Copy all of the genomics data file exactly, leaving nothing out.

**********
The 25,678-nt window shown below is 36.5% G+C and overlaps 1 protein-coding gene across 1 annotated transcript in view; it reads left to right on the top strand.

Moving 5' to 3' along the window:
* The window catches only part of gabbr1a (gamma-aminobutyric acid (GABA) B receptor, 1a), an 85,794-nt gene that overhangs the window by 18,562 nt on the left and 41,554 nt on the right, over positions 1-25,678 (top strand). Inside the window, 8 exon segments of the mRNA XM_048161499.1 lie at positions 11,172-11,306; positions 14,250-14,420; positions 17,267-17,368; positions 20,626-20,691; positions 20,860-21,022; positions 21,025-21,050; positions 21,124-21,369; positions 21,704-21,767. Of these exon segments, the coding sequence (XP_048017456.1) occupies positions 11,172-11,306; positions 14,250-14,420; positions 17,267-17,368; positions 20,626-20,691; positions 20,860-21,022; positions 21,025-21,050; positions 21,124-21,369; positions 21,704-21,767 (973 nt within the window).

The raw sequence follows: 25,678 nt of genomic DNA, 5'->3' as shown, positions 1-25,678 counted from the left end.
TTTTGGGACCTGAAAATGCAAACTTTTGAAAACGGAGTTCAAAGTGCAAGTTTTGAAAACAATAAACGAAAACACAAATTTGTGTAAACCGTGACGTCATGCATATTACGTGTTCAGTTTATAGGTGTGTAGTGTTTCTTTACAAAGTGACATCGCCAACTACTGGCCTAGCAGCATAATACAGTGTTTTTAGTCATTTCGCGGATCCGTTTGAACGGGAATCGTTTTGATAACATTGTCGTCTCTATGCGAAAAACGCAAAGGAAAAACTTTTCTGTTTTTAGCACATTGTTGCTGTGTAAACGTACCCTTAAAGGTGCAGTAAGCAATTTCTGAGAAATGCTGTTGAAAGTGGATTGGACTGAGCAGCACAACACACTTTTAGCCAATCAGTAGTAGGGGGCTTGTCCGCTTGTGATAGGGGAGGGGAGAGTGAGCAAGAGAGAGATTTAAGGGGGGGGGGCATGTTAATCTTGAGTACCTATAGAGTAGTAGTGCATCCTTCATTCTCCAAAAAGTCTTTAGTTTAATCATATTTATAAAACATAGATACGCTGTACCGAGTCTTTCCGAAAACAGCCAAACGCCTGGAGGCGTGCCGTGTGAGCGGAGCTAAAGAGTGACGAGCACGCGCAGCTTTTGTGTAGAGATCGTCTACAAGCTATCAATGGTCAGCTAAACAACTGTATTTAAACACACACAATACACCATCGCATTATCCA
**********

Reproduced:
The 25,678-nt window shown below is 36.5% G+C and overlaps 1 protein-coding gene across 1 annotated transcript in view; it reads left to right on the top strand.

Moving 5' to 3' along the window:
* The window catches only part of gabbr1a (gamma-aminobutyric acid (GABA) B receptor, 1a), an 85,794-nt gene that overhangs the window by 18,562 nt on the left and 41,554 nt on the right, over positions 1-25,678 (top strand). Inside the window, 8 exon segments of the mRNA XM_048161499.1 lie at positions 11,172-11,306; positions 14,250-14,420; positions 17,267-17,368; positions 20,626-20,691; positions 20,860-21,022; positions 21,025-21,050; positions 21,124-21,369; positions 21,704-21,767. Of these exon segments, the coding sequence (XP_048017456.1) occupies positions 11,172-11,306; positions 14,250-14,420; positions 17,267-17,368; positions 20,626-20,691; positions 20,860-21,022; positions 21,025-21,050; positions 21,124-21,369; positions 21,704-21,767 (973 nt within the window).

The raw sequence follows: 25,678 nt of genomic DNA, 5'->3' as shown, positions 1-25,678 counted from the left end.
TTTTGGGACCTGAAAATGCAAACTTTTGAAAACGGAGTTCAAAGTGCAAGTTTTGAAAACAATAAACGAAAACACAAATTTGTGTAAACCGTGACGTCATGCATATTACGTGTTCAGTTTATAGGTGTGTAGTGTTTCTTTACAAAGTGACATCGCCAACTACTGGCCTAGCAGCATAATACAGTGTTTTTAGTCATTTCGCGGATCCGTTTGAACGGGAATCGTTTTGATAACATTGTCGTCTCTATGCGAAAAACGCAAAGGAAAAACTTTTCTGTTTTTAGCACATTGTTGCTGTGTAAACGTACCCTTAAAGGTGCAGTAAGCAATTTCTGAGAAATGCTGTTGAAAGTGGATTGGACTGAGCAGCACAACACACTTTTAGCCAATCAGTAGTAGGGGGCTTGTCCGCTTGTGATAGGGGAGGGGAGAGTGAGCAAGAGAGAGATTTAAGGGGGGGGGGCATGTTAATCTTGAGTACCTATAGAGTAGTAGTGCATCCTTCATTCTCCAAAAAGTCTTTAGTTTAATCATATTTATAAAACATAGATACGCTGTACCGAGTCTTTCCGAAAACAGCCAAACGCCTGGAGGCGTGCCGTGTGAGCGGAGCTAAAGAGTGACGAGCACGCGCAGCTTTTGTGTAGAGATCGTCTACAAGCTATCAATGGTCAGCTAAACAACTGTATTTAAACACACACAATACACCATCGCATTATCCA